This is a complex engineering problem that is related to discrete signal processing. This problem can be solved using Matlab or python.

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This is a complex engineering problem that is related to discrete signal processing. This problem can be solved using Matlab or python.

© All Rights Reserved

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CEP (CLO-4) Class: BEE-6-A, B, C, D: Spring 2019 Deadline: 17-05-19

CLO-4: Design and interpret complete discrete/ digital system both in time and frequency domain

Note: Marks will be given based upon the presentation and viva. The complex engineering problem can be completed

in groups as well with maximum of two students in each group.

Music signal processing is a sub-branch of digital signal processing that deals with the analysis, interpretation and

processing of digital musical signals. Musical signals can be more complicated than human vocal sound, occupying

a wider spectral band. You have been given a task to develop an automated classification model which can

autonomously classify musical signals, speech signals and songs (the signals comprising of both musical and

human vocal patterns). The input signal fed into the proposed model can be noisy, so the first step would be to

preprocess the input signal to remove noisy contents. Afterwards, you need to extract the most relevant and

distinct features based upon your imagination for classifying the input signal. The classification model which

needs to be implemented are K-Nearest Neighbors and Probabilistic Naïve Bayes. Use both classifiers separately

on the same set of features and tell which one is performing better and why? The top-level block diagram of the

proposed classification model is shown in Figure 1:

The training dataset will be gathered by each group separately and will be marked by them. Remember the more

samples (with more variability) you collect for each class, the more exposure you will give to your classifier during

the training phase. Apart from this, the detailed description of both supervised classifiers is given below:

K-Nearest Neighbors:

In pattern recognition and machine learning, k-nearest neighbors (KNN) is a simple algorithm that stores all

available cases and classifies new cases based on a similarity measure (e.g. distance). KNN is a non-parametric

method where the input consists of the k closest training examples in the feature space. The output is a class

membership. An object is classified by a majority vote of its neighbors, with the object being assigned to the class

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Bahria University, Islamabad

Subject: Digital Signal Processing (EEN-325) Instructors: Dr. Saleem / Taimur

CEP (CLO-4) Class: BEE-6-A, B, C, D: Spring 2019 Deadline: 17-05-19

most common among its k nearest neighbors (k is a positive integer, typically small). If k = 1, then the object is

simply assigned to the class of that single nearest neighbor. The algorithm for KNN classification model is given

below:

Algorithm: KNearestNeighbors

Input: Training data X

Training data labels Y

Sample x to classify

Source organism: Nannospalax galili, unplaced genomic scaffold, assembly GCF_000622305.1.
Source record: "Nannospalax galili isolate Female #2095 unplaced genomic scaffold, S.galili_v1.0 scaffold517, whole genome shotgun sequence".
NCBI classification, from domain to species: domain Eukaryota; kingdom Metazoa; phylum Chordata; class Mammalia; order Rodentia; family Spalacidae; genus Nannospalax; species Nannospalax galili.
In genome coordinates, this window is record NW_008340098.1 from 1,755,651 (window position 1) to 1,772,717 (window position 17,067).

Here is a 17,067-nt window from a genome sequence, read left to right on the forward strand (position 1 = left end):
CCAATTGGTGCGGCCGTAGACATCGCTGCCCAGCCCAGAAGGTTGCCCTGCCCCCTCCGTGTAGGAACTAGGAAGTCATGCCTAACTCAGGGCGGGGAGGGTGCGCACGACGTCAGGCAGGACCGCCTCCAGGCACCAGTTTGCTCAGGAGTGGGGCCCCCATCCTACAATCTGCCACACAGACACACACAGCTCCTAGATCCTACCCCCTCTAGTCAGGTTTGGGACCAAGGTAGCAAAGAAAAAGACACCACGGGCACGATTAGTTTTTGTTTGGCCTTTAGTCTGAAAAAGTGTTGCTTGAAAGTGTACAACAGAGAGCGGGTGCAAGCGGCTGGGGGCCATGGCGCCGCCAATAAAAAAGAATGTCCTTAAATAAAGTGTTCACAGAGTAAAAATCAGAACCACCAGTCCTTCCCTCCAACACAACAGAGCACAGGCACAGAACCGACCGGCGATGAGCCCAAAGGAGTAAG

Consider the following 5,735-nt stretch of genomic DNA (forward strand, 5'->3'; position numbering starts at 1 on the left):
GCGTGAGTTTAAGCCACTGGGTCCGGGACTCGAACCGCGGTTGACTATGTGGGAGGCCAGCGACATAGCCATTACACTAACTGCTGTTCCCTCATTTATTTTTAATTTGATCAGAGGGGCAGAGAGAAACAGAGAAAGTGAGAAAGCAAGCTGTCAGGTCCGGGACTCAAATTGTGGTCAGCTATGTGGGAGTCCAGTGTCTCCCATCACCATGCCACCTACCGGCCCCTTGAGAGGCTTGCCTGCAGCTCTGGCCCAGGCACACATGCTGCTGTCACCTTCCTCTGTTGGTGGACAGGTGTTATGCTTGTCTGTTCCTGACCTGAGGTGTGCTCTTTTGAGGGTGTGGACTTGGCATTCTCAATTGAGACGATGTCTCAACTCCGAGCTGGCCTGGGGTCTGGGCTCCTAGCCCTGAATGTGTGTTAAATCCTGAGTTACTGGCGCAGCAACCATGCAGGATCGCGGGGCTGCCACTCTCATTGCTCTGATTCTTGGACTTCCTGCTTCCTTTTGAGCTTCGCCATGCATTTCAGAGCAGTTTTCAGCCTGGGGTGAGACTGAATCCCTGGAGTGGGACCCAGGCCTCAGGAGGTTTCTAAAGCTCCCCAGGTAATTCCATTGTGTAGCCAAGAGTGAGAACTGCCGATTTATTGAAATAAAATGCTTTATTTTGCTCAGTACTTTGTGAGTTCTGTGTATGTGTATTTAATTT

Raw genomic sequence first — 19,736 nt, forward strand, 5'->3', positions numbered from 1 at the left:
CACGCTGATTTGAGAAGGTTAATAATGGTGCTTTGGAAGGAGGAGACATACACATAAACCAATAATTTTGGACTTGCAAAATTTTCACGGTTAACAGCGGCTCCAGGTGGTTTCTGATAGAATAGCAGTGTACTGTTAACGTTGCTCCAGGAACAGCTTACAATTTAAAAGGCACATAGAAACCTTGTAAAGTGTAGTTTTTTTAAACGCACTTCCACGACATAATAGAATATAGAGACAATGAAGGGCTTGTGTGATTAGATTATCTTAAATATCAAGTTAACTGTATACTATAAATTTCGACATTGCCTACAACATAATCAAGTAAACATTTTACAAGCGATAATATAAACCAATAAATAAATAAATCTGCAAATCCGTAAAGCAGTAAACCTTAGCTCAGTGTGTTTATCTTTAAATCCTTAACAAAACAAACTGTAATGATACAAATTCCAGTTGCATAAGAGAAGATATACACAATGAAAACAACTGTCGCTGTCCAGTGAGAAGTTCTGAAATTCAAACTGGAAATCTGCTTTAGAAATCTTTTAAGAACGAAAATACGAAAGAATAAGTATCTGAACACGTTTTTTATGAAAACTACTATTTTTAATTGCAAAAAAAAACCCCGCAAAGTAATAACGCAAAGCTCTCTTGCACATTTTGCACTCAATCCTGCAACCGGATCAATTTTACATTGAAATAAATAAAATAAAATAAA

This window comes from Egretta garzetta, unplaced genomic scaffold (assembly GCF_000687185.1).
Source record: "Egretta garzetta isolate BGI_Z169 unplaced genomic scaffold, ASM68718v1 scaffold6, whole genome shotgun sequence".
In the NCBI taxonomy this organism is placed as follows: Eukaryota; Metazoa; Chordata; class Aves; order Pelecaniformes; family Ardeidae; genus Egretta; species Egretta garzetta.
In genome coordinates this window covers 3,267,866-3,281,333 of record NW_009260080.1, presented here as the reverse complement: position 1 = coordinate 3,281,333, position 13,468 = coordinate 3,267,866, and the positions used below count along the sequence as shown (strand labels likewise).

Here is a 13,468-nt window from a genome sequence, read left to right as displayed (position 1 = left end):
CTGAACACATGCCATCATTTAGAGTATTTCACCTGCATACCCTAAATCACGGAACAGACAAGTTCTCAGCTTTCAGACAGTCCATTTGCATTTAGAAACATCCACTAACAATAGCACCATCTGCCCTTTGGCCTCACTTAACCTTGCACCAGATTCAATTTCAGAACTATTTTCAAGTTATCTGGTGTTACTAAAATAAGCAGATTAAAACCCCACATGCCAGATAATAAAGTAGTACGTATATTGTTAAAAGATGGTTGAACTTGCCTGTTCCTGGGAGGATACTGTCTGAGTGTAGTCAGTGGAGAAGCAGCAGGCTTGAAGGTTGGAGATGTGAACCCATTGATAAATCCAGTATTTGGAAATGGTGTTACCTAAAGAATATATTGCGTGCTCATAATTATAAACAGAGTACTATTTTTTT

Output: Decision 𝑦𝑝 about sample x

for i ← 1 to m do

Compute distance between training sample 𝑋𝑖 and unlabeled sample x i.e. d(𝑋𝑖 , x)

end for

Compute set I containing the indices for the k smallest distances d(𝑋𝑖 , x)

return 𝑦𝑝

Naïve Bayes:

Naïve Bayes is a probabilistic non-linear classifier that classifies a candidate test vector based on Bayes Rule where

all the features within the feature vector are assumed to be statistically independent:

𝑃(𝑥|𝑤𝑖 ) ∗ 𝑃(𝑤𝑖 )

𝑃(𝑤𝑖 |𝑥) =

𝑃(𝑥)

Page 2 of 3

Bahria University, Islamabad

Subject: Digital Signal Processing (EEN-325) Instructors: Dr. Saleem / Taimur

CEP (CLO-4) Class: BEE-6-A, B, C, D: Spring 2019 Deadline: 17-05-19

where 𝑃(𝑤𝑖 |𝑥) is the posterior probability telling the conditional probability of the class 𝑤𝑖 against the given

feature vector 𝑥, 𝑃(𝑥|𝑤𝑖 )is the likelihood of the feature vector 𝑥 given the class 𝑤𝑖 , 𝑃(𝑤𝑖 ) is the prior probability

of class 𝑤𝑖 and 𝑃(𝑥) is the evidence of feature vector 𝑥. Naïve Bayes can be used to classify both numerical and

categorical test vectors. For classifying numerical test vectors, Naïve Bayes calculates likelihood probabilities of

all features for each class labels through Gaussian probability density function. Then the likelihood probability

𝑃(𝑥|𝑤𝑖 ) of a feature vector x is computed by taking the product of likelihood probabilities for all features. The

Gaussian distribution can be computed through:

1 (𝑥−𝜇)2

−

𝑃(𝜇, 𝜎) = 𝑒 2𝜎 2

√2𝜋𝜎 2

where 𝜇 is the mean and 𝜎 is the standard deviation of the Gaussian distribution. The algorithm to implement

Bayesian classification model is given below:

Input: Training data X

Training data labels Y

Sample x to classify

Output: Decision 𝑦𝑝 about sample x

Compute prior probabilities ‘p2’ for the second-class

Compute likelihood for the test sample x against first-class training samples through Gaussian Distribution

Compute likelihood for the test sample x against second-class training samples through Gaussian Distribution

Compute posterior probability ‘P1’ by multiply all first-class likelihood probabilities for x with each other and

then with p1.

Compute posterior probability ‘P2’ by multiply all second-class likelihood probabilities for x with each other

and then with p2.

Normalize P1 by dividing it with the evidence

Normalize P2 by dividing it with the evidence

If P1 >= P2

𝑦𝑝 = 0

else

𝑦𝑝 = 1

return 𝑦𝑝

Good Luck 😊

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